NOTE TO EDITORS:
1. June 18 projection events
◦ Summary: Sydney will launch the Twitter Storm from the Sydney Opera House. Local supporters are invited to send a photo or video message to world leaders with the Sydney Opera House and Sydney Harbour Bridge as a backdrop. Projection of the Twitter feed will continue late at night around Sydney’s CBD.
◦ 6 PM (UTC+10) Sydney Opera House Boardwalks
◦ 9 PM (UTC+10) Sydney CBD
◦ CONTACT: Abi Jamines firstname.lastname@example.org, +61 403278621
• New Delhi
◦ Summary: There will be two projections in New Delhi.
◦ Projection 1: 6 PM – 9 PM, Moonlighting, An indoor projection while the Twitter feed is projected to an invited audience along with a speaker to discuss the issue of fossil fuel subsidies in the Indian context. (Will share speaker details soon, yet to be confirmed).
◦ Projection 2: 6PM – 11 PM An outdoor projection at a local mall called DLF Saket.
◦ CONTACT: Chaitanya Kumar, email@example.com, +91-9849016371
◦ Summary: There will be 3 events in London–a petition delivery at 10 Downing Street in the morning, followed by two projections.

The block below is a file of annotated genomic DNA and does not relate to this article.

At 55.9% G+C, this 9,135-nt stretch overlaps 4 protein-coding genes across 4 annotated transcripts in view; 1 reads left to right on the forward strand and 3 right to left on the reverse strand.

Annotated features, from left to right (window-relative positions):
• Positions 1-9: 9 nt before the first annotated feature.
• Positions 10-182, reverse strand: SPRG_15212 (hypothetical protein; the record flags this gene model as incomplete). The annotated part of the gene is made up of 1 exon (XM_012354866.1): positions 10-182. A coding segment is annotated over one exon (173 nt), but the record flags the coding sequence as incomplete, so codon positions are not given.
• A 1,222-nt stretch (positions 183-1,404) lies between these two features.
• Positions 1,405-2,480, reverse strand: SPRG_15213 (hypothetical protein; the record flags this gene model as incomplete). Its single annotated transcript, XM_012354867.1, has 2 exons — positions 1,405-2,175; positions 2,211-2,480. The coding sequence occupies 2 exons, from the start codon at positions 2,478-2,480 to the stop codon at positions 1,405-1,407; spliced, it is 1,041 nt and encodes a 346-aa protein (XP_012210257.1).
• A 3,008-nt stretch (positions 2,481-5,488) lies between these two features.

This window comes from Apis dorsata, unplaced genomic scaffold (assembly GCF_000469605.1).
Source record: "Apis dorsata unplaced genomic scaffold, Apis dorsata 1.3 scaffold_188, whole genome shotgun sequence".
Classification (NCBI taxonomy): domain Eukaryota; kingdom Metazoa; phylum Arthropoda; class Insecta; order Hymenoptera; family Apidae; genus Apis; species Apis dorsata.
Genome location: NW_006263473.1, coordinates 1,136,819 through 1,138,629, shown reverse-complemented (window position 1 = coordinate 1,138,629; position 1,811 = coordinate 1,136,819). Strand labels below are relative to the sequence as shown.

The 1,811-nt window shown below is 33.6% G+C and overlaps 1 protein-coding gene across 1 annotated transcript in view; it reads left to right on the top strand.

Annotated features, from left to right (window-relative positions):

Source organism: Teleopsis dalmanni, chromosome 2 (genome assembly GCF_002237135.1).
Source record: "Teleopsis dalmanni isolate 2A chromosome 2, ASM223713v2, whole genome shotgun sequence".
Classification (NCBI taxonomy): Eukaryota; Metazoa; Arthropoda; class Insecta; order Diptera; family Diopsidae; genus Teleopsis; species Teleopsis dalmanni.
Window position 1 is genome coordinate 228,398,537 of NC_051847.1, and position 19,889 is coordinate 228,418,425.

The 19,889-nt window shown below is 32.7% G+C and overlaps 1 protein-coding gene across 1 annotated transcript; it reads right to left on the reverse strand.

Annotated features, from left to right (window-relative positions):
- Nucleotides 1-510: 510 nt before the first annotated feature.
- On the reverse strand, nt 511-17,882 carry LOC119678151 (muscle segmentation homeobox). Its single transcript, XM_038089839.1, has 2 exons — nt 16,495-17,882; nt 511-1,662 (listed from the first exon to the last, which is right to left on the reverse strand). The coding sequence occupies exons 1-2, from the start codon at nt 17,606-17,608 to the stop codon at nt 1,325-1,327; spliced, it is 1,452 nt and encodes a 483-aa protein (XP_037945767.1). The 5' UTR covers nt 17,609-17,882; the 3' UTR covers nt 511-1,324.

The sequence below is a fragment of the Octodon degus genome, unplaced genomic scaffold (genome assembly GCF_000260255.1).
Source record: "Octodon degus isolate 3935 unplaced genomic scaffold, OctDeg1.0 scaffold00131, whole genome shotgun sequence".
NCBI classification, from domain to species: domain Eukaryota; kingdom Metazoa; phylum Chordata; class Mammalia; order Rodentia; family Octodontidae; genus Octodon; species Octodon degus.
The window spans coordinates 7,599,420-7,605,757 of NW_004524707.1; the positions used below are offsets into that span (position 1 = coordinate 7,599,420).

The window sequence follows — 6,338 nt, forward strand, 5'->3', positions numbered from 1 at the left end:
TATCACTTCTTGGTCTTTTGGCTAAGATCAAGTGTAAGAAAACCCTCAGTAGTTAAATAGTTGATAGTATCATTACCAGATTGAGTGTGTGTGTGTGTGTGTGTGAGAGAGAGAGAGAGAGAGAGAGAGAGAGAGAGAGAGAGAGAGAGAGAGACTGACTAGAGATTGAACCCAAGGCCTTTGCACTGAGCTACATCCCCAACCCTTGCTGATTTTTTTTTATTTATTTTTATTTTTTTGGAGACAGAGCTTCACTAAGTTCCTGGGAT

◦ Petition delivery: 10:30am GMT+1, Number 10 Downing Street, London.
◦ Projection 1: 1:30pm GMT+1, Houses of Parliament, London
◦ Projection 2: Approximately midnight GMT+1 (Tuesday 19th June), Nelson’s Column, Trafalgar Square, London
◦ CONTACT: Emma Biermann, firstname.lastname@example.org, +44 (0) 78 3500 4720,
◦ Summary: Tweets will be displayed in the Rio Centro conference center all day.
◦ CONTACT: Jamie Henn, email@example.com, +55(0)2181061948
3. Supporting organizations include: 350.org, Avaaz, Climate Reality Project, Earth Day Network, Friends of the Earth International, Global Exchange, Green For All, Greenpeace International, Greenpeace Australia, and Greenpeace New Zealand, League of Conservation Voters, Natural Resource Defense Council, Oil Change International, Oxfam, Quercus, SumOfUs, Wild Aid, World Wildlife Fund
‘Twitter Storm’ Planned to Pressure Leaders to End Fossil Fuel Subsidies at Rio+20
Environmental conference ideal place to end wasteful giveaways to corporate polluters, says civil society groups
Oakland, 7 June 2012 — Campaigning organizations from around the world will join forces on June 18 for a 24-hour ‘Twitter storm’ in which tens of thousands of messages will be posted on the social networking site demanding that world leaders use Rio+20 to agree to end fossil fuel subsidies.